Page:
Phil Kerton of Seeking Sanctuary, the Kent-based charity and member of the Caritas network working with the migrants in Calais and Dunkirk, brings you the latest from Pas-de-Calais. As Heidi Allen MP stated in a parliamentary debate on Thursday 23rd February 2017, one of the many reasons to help child refugees in Greece and Italy is to prevent “another Calais” situation.
Volunteers in Calais have confirmed that there were probably close to 500 migrants around Calais, swelled daily by both fresh arrivals and returnees. The Paris situation is forecast to become yet more dire soon, as people realise that Germany has largely closed its doors.
The reception centres across France to which people were distributed upon the destruction of the “Jungle” are now closing, and those who have not applied for asylum will again without shelter and will probably make their way towards Paris and Calais. People found sleeping in the open are moved on by police; their bedding is confiscated and left out in the rain, or sprayed with pepper to render it unusable.
Harassment extends to those providing humanitarian aid, especially on the streets of Paris. Secours Catholique (Caritas France) is not immune – people were questioned when two young men were found sheltering from the early morning rain beneath a temporary building module, while waiting for the Calais Day Centre to open. A more detailed account is available at Independent Catholic News.
We have also been told of attempts to prevent access to showers at the association’s ‘wardrobe’ facility in Rue Moscou (where donations of clothes are distributed to refugees). A Town Hall official blocked the entrance with his car, which was replaced by a large rubbish skip (pictured above).
The following Monday, a judge in Lille gave the Calais council 24 hours to remove the rubbish skip. She made no comment upon the legality of the installation of the showers, but was certain that the misuse of the skip was an illegal act. The council said that it accepted the verdict but would continue its efforts to deter migrants from staying in the area. In the meantime, 25 people took showers in peace that Tuesday before the skip was removed on Wednesday afternoon.
In the meantime the Council formally instructed Secours Catholique to cease all building work: too late, as shower installation was complete. Councillors, fearing that Calais will become a stopping point for migrants in transit, issued a statement: “No one denies the distress of people fleeing their country and getting stuck in Calais in the utmost destitution. Today, as in the past, there is no question of the city stigmatising the migrants themselves. Our territory is again penalised by a migratory phenomenon which is not the responsibility of its inhabitants.”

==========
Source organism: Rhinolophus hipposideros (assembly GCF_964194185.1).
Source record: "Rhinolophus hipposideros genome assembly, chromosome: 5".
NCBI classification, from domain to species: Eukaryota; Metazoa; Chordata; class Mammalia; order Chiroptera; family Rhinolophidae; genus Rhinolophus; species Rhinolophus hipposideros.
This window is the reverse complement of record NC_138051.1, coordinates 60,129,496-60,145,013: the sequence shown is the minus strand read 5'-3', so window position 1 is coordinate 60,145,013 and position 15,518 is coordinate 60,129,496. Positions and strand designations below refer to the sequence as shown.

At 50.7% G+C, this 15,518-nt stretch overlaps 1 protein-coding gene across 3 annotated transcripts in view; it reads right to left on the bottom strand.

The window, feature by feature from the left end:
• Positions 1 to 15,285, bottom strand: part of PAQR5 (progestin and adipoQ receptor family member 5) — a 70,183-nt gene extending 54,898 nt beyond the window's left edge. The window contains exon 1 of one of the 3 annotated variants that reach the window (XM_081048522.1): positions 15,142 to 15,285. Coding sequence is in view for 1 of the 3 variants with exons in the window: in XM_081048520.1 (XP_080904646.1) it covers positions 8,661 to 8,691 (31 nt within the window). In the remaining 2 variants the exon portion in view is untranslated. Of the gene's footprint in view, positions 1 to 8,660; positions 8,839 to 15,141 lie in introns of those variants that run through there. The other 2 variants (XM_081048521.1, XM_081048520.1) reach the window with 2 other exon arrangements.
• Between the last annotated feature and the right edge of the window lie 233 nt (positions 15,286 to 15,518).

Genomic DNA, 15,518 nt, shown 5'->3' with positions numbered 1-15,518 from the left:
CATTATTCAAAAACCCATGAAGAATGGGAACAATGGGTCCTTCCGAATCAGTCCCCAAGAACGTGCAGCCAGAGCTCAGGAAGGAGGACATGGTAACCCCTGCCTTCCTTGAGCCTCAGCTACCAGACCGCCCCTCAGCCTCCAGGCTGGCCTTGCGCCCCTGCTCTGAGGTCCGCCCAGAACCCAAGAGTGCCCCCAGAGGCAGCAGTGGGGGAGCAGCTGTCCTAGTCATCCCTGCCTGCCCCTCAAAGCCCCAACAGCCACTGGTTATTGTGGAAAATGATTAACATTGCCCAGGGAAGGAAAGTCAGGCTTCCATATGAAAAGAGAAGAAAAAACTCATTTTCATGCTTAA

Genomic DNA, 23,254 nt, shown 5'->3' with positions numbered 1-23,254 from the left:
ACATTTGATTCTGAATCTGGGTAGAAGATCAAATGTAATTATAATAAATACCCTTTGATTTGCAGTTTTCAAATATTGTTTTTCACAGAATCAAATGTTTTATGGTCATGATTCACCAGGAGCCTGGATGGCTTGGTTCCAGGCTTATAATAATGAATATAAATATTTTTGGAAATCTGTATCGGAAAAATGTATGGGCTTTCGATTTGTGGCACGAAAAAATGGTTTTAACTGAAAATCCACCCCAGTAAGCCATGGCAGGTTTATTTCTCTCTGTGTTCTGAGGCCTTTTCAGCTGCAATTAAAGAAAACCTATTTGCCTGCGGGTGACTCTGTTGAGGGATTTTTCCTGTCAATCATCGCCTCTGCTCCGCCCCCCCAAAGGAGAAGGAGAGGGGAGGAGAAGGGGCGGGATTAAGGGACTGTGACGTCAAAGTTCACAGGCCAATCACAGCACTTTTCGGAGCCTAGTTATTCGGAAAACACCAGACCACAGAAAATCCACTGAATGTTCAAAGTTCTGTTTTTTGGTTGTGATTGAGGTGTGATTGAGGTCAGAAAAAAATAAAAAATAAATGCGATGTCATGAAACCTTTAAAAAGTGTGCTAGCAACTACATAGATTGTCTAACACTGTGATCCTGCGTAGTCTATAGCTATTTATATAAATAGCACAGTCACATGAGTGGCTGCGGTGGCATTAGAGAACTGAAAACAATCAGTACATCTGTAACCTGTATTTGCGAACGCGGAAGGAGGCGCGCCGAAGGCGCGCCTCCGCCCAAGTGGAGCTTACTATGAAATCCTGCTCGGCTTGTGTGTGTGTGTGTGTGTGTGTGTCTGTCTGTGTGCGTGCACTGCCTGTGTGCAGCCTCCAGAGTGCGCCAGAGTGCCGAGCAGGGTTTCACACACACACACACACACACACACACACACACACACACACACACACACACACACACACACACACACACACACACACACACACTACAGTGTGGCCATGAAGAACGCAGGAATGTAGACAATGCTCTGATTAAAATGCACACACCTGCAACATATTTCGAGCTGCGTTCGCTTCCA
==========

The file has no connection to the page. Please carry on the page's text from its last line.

Then, several van-loads of CRS (national riot police, based in Calais for many months) parked nearby. Their official purpose is to stop the activities of people smugglers. Taking care to clear their actions with their superiors by radio, they detained a handful of teenage youths who had intended to get showered. In addition, they arrested a Sécours Catholique staff member who was bringing the migrants to take showers, and a journalist. This suggested that the adults were considered to have breached the legal Code of Entry and Residence of Foreigners and the Right of Asylum, which provides that ‘any person who, by direct or indirect assistance, facilitates or attempts to facilitate the entry, illegal movement or residence of a foreigner in France shall be punished by five years’ imprisonment and a fine of 30,000 Euros’.
Interviews with the frontier police followed, and apparently everyone had a pleasant hour-long conversation before being released without charge, leaving the youths wandering the streets again, in search of shelter.
Didier Degrémont, regional president of Secours Catholique said that the people detained had arrived in one of their vans when police had prevented its entry to their courtyard, then checked IDs and taken everyone away. He commented that the climate in Calais has been tense for some time: “Our actions have always upset the town hall, which is in total denial of the presence of migrants.” But he stressed that the arrest of an employee, along with the migrants and the journalist was a new step. “It has never been of that nature,” he said. He believes that a repressive system is being established around the Calais migrants, with intimidation in operation to prevent Secours Catholique offering showers for children.
The latest press reports say that ten more youngsters and four adults were detained yesterday as they arrived at Secours Catholique’s premises. They say that all migrants are being denied entry, not just those wanting showers; Secours Catholique are appealing to the human rights ombudsman.
Meantime, warm clothes and bedding are still required, as are volunteers: details of the latest appeal have been published here (last checked 24 February 2017).
Bedding, warm clothes and other items currently listed on the Calais warehouse websites are still required (http://care4calais.org/donate/ and www.helprefugees.org.uk/news/northern-france-latest-needs-3/). Seeking Sanctuary (www.seekingsanctuary.weebly.com) is always pleased to provide advice about packing goods and getting them to France.
The Catholic Worker house of hospitality in Calais is also in need of volunteers, both short-term (weekends or odd days) and long-term (three months or more, live-in). Tasks include: housekeeping, prayer, cooking, writing, accompanying refugees, helping in English or French, sign-posting, distribution of aid material and befriending. Please contact firstname.lastname@example.org if you are interested.